Biggest Loser trainer Jillian Michaels has sparked criticism with her statement that she doesn't want biological kids because "I can't handle doing that to my body." But not all the critics have the right idea.
Michaels told Women's Health she planned to adopt because she didn't want her body to go through pregnancy and because "when you rescue something, it's like rescuing a part of yourself." Fox's Hollie McKay talked with several doctors who disagreed with Michaels's message, including Dr. Leslie Seppinni, who says, "Women [...] have children all the time and get right back in shape particularly if they exercise." But this isn't necessarily the best perspective either.
It's certainly disturbing that Michaels, who likely represents health to millions of Americans, seems to equate pregnancy with some sort of bodily injury. But the best response to this would be to acknowledge that pregnancy does change women's bodies, and that they shouldn't be under pressure to "get right back in shape" — at least not in the exact shape they were in before conceiving. This pressure — the baby-to-bikini-in-sixty-seconds ethos that now permeates tabloids — likely contributes to the kind of fear Michaels is expressing.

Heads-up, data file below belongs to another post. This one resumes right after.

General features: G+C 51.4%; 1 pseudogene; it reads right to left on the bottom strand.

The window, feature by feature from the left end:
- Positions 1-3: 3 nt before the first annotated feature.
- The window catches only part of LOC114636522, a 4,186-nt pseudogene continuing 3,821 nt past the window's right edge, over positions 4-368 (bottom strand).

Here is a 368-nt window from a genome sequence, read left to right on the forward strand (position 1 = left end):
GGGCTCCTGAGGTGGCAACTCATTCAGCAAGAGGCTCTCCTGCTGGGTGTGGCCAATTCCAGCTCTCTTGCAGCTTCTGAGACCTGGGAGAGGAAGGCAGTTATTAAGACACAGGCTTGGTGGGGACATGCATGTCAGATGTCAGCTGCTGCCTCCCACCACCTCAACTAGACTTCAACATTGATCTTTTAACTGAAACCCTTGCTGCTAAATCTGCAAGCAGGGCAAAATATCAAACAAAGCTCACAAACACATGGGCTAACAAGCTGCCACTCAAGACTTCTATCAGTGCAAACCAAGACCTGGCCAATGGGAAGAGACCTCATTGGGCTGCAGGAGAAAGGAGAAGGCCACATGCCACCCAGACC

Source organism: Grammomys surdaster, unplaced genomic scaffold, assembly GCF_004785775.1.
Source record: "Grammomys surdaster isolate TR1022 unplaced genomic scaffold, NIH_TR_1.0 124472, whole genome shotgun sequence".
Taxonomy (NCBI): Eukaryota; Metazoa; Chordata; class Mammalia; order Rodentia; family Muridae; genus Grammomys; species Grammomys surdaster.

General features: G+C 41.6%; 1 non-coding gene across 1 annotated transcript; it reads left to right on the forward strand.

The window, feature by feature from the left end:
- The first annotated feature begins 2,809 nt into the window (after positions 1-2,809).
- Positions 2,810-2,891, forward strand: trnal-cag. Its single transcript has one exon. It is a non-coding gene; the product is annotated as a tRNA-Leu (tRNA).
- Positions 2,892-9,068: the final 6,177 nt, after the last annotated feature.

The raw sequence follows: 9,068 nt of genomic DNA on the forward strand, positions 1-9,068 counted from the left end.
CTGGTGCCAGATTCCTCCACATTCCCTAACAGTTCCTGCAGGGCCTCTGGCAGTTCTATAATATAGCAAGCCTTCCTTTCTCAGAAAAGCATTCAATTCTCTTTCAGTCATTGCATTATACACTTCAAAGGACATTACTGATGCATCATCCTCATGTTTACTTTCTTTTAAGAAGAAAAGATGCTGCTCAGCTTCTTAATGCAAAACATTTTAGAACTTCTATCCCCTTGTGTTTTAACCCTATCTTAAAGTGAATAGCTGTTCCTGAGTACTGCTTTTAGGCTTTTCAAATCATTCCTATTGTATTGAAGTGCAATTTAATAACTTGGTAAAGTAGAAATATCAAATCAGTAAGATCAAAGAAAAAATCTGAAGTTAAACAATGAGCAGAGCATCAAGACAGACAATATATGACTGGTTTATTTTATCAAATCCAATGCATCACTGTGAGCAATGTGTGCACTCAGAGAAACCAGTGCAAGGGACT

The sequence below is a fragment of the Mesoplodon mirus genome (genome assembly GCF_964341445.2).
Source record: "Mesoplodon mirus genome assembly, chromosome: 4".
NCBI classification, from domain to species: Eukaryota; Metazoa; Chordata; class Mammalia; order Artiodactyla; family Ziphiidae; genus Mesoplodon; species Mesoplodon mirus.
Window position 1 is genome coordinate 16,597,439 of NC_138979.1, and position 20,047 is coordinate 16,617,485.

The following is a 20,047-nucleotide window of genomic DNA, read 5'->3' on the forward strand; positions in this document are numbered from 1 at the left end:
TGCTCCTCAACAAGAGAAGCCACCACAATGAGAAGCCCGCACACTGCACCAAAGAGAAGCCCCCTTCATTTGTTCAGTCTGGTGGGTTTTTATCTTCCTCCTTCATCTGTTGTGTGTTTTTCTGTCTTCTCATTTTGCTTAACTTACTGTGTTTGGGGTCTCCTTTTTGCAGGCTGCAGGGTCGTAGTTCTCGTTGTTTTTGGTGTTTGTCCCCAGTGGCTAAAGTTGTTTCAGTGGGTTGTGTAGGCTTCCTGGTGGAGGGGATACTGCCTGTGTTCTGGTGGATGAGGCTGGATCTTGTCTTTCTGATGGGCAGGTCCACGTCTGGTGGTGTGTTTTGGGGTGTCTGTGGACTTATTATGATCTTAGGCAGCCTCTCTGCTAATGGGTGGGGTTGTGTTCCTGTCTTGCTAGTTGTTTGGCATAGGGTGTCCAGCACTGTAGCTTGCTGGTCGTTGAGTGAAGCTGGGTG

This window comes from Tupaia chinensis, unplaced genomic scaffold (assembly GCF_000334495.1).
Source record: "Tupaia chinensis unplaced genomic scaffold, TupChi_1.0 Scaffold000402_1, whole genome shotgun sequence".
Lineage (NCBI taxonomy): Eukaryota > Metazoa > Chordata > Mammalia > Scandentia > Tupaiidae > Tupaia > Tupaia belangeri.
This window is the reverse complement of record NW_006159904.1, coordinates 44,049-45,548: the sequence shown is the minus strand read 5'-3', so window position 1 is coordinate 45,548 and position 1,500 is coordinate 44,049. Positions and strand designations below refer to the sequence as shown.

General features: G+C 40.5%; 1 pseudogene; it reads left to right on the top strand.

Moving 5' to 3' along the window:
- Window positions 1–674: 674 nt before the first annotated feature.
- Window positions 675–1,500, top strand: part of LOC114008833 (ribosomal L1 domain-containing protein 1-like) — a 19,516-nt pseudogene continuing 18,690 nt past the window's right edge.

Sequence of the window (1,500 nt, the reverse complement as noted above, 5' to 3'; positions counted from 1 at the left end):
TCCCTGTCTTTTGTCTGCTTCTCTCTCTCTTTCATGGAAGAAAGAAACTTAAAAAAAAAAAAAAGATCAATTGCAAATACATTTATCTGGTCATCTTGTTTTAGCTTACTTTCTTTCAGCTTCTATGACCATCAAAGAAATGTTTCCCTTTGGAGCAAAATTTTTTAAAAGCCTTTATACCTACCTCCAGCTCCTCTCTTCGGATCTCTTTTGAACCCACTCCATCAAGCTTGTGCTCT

Of course, this fear is relatively common, and Michaels is entitled to talk about anxieties that a lot of women probably feel. As psychologist Dr. Haleh Stahl points out, she may feel these anxieties even more acutely because, "She is in a profession where she's looked up to for her body and she's an inspiration to others for losing weight and getting in shape and staying in shape." This profession, however, also means she's perfectly placed to tell women that overall health isn't about instantaneously dropping the baby weight, and that the physical changes of pregnancy aren't something to revile.
Whether Michaels wants have a baby or not is her business, but as her public profile grows, she might want to think about promoting a more holistic, less restrictive view of health. She already knows how to do this — she also told Women's Health, "I want to empower people to find happiness via a healthy lifestyle, and when I say healthy, I don't just mean diet and exercise. Those are just tools." Michaels isn't satisfied with her current fame — she's apparently gunning for Oprah's spot as queen of daytime talk when she goes off the air in 2011. If that happens, let's hope she focuses on achieving happiness — with or without a flat belly.